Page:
Notes from the field, Part Two
Cecil, 1,100 lashes for your non-answer to J.M.’s question about disintegrating gum syndrome. The mundane truth is that gum disintegration is caused by carbohydrate digestion. Saliva contains an enzyme called ptyalin that breaks down the branched polysaccharides of the carbohydrates into oligosaccharides. In other words, if you hold thoroughly masticated gum in your mouth long enough without chewing it, the saliva begins digesting the gum’s carbohydrate linkages. Presto, the gum disintegrates! Physiology solves another enigma.
— D.M.A., San Antonio, Texas
It’s a sad day when I, a lowly member of the Teeming Millions, must pen (word process?) a missive to Cecil Adams to inform him of the facts of science, but a man’s gotta do what a man’s gotta do. The disintegration of chewing gum while exercising, eating butter or other food, kissing, or engaging in more expressive demonstrations of love or lust is not in the least mysterious. Nor is there any need to invent exotic digestive hormones.
Given time, the enzymes in ordinary saliva at body temperature will cause chewing gum to break down. However, the oral cavity is rarely at body temperature, since it’s cooled by the passage of air during breathing. (That’s why you put the thermometer under your tongue and keep your mouth closed when checking for fever.) In addition, chewing tends to knock the enzymes loose from the gum before they can do their stuff. So the gum retains its elasticity.
But certain conditions can hasten digestion. Experiment: Leave gum on your dashboard while parking on a hot summer day with the windows rolled up. Start to chew the hot gum and it will immediately begin to fall apart.
Experiment: Chew gum while drinking warm (body temperature) coffee. The gum will start to fall apart. Now breathe through your mouth. The gum will regain its elasticity.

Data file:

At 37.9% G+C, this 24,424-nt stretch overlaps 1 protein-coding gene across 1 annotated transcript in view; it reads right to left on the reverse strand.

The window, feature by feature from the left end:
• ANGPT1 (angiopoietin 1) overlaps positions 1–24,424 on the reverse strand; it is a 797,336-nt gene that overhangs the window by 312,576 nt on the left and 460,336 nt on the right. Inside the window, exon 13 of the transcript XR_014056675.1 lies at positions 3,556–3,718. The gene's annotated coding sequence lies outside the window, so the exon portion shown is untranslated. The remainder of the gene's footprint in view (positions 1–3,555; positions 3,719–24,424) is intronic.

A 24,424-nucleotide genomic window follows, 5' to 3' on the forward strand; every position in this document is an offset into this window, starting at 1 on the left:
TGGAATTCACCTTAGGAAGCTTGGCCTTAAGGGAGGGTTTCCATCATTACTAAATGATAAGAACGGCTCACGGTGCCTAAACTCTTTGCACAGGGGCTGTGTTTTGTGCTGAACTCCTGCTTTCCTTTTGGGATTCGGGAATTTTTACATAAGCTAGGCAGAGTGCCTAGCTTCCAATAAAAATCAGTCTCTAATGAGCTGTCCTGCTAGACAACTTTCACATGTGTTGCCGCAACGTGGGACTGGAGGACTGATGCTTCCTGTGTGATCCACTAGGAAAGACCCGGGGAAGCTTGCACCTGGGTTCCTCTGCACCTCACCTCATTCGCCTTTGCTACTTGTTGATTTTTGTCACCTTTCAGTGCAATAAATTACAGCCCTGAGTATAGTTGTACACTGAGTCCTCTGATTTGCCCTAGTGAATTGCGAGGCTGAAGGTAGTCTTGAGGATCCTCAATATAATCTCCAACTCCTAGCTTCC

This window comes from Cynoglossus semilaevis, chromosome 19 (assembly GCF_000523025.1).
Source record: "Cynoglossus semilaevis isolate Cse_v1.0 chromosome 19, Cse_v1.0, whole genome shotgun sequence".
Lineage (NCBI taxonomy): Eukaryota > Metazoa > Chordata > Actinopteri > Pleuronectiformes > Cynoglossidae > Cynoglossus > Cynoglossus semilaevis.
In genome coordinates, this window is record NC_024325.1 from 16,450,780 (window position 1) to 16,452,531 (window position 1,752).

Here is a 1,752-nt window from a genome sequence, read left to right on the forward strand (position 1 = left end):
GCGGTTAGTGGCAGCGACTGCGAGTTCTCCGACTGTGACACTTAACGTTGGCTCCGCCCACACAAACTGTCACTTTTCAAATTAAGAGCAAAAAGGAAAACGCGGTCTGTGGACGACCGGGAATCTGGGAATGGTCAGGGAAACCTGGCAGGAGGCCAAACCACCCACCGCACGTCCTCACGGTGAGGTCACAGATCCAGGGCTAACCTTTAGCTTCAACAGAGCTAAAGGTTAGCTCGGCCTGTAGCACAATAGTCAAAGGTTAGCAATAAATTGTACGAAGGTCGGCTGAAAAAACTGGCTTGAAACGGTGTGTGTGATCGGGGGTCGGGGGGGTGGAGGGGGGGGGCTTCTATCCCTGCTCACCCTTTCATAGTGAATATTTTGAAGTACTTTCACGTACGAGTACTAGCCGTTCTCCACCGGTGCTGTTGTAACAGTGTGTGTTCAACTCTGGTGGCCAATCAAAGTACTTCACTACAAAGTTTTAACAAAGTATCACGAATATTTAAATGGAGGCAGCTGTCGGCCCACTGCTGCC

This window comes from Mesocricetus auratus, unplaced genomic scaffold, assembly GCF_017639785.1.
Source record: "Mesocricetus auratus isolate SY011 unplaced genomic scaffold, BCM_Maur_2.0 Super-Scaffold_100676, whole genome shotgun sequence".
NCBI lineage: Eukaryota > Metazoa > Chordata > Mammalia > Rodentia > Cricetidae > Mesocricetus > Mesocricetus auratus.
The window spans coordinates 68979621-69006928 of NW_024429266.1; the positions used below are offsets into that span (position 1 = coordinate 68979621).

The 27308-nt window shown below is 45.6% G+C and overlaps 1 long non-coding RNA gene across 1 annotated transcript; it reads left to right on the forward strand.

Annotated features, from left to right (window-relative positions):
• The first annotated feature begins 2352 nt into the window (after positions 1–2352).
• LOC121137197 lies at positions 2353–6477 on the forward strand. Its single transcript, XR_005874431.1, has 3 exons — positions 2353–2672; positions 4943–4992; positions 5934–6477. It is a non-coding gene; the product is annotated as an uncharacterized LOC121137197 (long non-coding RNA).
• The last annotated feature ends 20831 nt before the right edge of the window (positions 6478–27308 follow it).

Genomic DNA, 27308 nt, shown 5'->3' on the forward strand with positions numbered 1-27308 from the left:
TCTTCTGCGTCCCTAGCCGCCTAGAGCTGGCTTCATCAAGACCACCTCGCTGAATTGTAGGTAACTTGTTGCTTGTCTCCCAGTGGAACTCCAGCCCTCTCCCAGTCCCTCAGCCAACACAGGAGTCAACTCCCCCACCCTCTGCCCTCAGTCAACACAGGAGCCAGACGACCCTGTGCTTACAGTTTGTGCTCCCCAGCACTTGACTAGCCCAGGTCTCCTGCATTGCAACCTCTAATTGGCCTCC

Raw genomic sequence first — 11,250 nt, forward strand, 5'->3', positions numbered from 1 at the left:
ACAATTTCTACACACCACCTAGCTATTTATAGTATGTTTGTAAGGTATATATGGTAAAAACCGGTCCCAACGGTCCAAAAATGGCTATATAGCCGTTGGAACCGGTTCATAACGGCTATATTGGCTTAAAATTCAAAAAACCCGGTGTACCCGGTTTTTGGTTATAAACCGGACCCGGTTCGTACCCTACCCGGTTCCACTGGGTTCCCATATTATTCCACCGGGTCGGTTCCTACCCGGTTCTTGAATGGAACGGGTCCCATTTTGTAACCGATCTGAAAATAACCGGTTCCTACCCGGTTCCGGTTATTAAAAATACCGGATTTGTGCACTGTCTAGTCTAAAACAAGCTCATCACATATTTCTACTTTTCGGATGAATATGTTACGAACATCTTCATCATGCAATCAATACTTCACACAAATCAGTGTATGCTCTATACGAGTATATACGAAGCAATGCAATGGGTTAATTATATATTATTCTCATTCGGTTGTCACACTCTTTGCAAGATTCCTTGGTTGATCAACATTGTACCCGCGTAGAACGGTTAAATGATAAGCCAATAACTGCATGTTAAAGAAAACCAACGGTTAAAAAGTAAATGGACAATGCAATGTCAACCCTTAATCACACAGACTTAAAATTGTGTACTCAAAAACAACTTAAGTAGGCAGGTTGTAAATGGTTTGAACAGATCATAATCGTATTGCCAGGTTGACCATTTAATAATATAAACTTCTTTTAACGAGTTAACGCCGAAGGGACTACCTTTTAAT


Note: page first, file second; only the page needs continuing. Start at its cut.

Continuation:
Experiment: Chew gum for several hours. The gum will gradually lose its elasticity as the saliva breaks down the gum.
Experiment: Eat just a little of something greasy while chewing gum. The grease will interfere with the gum’s sticking to itself, allowing your saliva to attack it.
Your correspondents must have put old gum into a corner of their mouths or under their tongues and stopped chewing while otherwise occupied. This results in the gum heating up while being kept close to the salivary glands and not being chewed. No wonder it fell apart. If you failed to cache the gum in your cheek it’s clear why you and Mrs. Adams were unable to replicate the earlier writer’s experience. Or perhaps you just don’t get as heated up as much as you used to when you were first courting. These things happen, you know.
— Phil R., Deerfield, Illinois
Sounds plausible, Phil, but the folks at Wrigley are skeptical — they say the gum base, while edible, isn’t digestible. (That is to say, it passes through the body without being broken down by the digestive juices.) On the other hand, I don’t know that they’ve had much experience chewing the stuff for days at a stretch. At any rate, we’ve done what we can to bring this phenomenon to the attention of the world. All in a day’s work here on science’s cutting edge.
Send questions to Cecil via firstname.lastname@example.org.